Mount Tyndall

The next day Will, Harrie and Timmie planned to hike to Mount Tyndall and camp there for 4 nights in a rock cave. As I still had a bit time until I needed to be in Hobart, I joined them. Just as a reminder, the day before we had (again) late dinner. So, we aimed for an early start. You know, because we need to obviously climb the mountain. As such, we slept in, and then had a coffee. I mean, we need to be sure to have rested enough. But that also meant, we started sorting gear out and packing everything in all 4 backpacks by midday. Then we started Tullah in the afternoon. I left my car there, and Will took me the short distance to the car park to the start of the hike…which was another hour. So in late afternoon (you could fairly say, it was already early evening, we started our hike). The begin was quite muddy, but once we were on the ridge line that luckily became better. We followed the track to Lake Tyndall all the way up, but then we needed to branch off and find our way to the cave. That was when dusk settled in, and nobody really knew where the cave is either, as I found out just then. So, we just arrived before it became complete dark the cave. Lucky to us, there was nobody else occupying it, because for safety reasons we didn’t take a tent, as our backpacks were already heavy. We could’ve had bivvied, as it didn’t rain during the night, in the worst case. The cave was supposed to be for 6 people, but we had already a bit of trouble to fit 4 persons in. In particular, when it started drizzling at the 3rd day, it wasn’t that easy to keep all sleeping bags always dry. In the night native rats came by and looked after our food. That kept Will up for an hour or two. To pack everything together, hang it up high onto some cams. The rats came each night, and if you didn’t clean your cups or cutlery, they would chew through everything.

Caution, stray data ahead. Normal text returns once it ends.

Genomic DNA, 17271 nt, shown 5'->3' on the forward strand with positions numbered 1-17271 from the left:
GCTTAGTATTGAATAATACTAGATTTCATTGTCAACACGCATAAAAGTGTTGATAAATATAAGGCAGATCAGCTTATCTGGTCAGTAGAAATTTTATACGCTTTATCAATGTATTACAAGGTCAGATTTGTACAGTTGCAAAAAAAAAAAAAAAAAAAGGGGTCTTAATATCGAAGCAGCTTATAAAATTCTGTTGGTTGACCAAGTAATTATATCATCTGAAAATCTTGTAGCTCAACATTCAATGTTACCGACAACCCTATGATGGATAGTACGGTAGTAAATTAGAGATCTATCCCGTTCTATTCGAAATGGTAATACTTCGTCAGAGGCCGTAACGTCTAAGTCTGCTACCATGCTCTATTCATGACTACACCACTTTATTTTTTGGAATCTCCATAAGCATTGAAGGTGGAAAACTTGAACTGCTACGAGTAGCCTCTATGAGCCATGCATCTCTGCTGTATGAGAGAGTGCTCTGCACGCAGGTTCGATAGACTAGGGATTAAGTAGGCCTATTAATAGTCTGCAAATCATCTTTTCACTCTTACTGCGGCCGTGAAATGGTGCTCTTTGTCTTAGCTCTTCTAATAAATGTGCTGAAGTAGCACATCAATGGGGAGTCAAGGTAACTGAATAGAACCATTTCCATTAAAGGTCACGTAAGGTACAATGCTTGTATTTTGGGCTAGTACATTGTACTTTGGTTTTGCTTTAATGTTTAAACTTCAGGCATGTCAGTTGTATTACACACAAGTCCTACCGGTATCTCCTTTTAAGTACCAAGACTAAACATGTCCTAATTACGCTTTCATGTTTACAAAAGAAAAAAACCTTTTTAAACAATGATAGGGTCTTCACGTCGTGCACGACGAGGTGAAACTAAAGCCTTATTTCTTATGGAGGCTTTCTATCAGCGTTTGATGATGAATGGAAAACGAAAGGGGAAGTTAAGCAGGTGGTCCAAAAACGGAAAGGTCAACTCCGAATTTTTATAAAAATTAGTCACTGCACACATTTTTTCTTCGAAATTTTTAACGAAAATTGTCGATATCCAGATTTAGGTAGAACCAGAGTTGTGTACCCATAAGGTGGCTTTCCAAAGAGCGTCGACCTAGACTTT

Ready for departure (at midday)…I mean, sort of, as you can clearly see
Will was a bit picky with the mud at the start
Also the mountains in the back are quite nice
Some wildflowers on the way up
Will and Harry on the approach
Me on the lookout for the cave during sunset
Just made it before darkness sets in to the cave with the freshwater tarn infront of it

The next day Timmie was hot for climbing. So she went with Harry to check out one of those multi-pitch lines up from Lake Huntley. You still would need to abseil down first. Will and I took a more relaxed approach…coffee and enjoying the beautiful view. From our cave we could see all the way to Cradle mountain and Barn Bluff along the overland track. Will spotted a line he wanted to give it a try to climb. At this time I wasn’t really trained enough to do a trad lead climb. So, I was in general happy just to second. Thus, after dinner, in the later part of the afternoon, we started our reconnaissance walk on to the top of that hill on the other side of the valley, of what we thought is Mount Tyndall. It was a nice walk in the afternoon, with great views down to Huntley Lake, north to Lake Plimsoll (which is dammed by the Anthony river), and to the south to Lake Tyndall. We found even an easier traverse back, which is the approach to one of the multi-pitch climbs.